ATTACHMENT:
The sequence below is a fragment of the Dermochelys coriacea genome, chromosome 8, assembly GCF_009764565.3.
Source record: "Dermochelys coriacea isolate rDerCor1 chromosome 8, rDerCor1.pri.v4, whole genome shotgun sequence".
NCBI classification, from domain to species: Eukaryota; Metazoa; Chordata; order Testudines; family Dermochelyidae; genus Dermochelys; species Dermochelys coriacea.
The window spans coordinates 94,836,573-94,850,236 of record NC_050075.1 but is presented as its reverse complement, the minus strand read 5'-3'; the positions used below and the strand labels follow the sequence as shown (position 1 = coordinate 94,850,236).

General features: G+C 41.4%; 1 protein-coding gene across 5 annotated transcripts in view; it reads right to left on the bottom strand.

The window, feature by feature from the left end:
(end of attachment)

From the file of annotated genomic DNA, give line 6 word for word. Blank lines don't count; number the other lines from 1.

The window, feature by feature from the left end: